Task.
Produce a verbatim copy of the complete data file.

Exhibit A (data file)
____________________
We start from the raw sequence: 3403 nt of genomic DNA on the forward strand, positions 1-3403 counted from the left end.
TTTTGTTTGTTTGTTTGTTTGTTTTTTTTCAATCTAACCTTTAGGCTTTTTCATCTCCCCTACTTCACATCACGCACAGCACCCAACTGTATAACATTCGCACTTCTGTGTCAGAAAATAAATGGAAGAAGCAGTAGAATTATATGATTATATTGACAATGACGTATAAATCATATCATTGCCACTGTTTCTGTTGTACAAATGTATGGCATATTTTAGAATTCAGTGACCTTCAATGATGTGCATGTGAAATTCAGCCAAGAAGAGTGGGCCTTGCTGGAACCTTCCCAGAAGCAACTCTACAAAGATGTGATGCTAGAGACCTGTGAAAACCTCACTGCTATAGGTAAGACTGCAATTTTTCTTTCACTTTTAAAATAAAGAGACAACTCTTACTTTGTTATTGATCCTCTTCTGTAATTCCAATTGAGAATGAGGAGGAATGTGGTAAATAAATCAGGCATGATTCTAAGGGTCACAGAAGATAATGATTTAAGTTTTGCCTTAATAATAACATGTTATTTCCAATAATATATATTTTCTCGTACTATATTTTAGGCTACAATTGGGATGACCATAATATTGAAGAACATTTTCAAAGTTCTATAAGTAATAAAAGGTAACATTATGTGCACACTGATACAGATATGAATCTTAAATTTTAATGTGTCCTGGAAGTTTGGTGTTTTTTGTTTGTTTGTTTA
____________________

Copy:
We start from the raw sequence: 3403 nt of genomic DNA on the forward strand, positions 1-3403 counted from the left end.
TTTTGTTTGTTTGTTTGTTTGTTTTTTTTCAATCTAACCTTTAGGCTTTTTCATCTCCCCTACTTCACATCACGCACAGCACCCAACTGTATAACATTCGCACTTCTGTGTCAGAAAATAAATGGAAGAAGCAGTAGAATTATATGATTATATTGACAATGACGTATAAATCATATCATTGCCACTGTTTCTGTTGTACAAATGTATGGCATATTTTAGAATTCAGTGACCTTCAATGATGTGCATGTGAAATTCAGCCAAGAAGAGTGGGCCTTGCTGGAACCTTCCCAGAAGCAACTCTACAAAGATGTGATGCTAGAGACCTGTGAAAACCTCACTGCTATAGGTAAGACTGCAATTTTTCTTTCACTTTTAAAATAAAGAGACAACTCTTACTTTGTTATTGATCCTCTTCTGTAATTCCAATTGAGAATGAGGAGGAATGTGGTAAATAAATCAGGCATGATTCTAAGGGTCACAGAAGATAATGATTTAAGTTTTGCCTTAATAATAACATGTTATTTCCAATAATATATATTTTCTCGTACTATATTTTAGGCTACAATTGGGATGACCATAATATTGAAGAACATTTTCAAAGTTCTATAAGTAATAAAAGGTAACATTATGTGCACACTGATACAGATATGAATCTTAAATTTTAATGTGTCCTGGAAGTTTGGTGTTTTTTGTTTGTTTGTTTA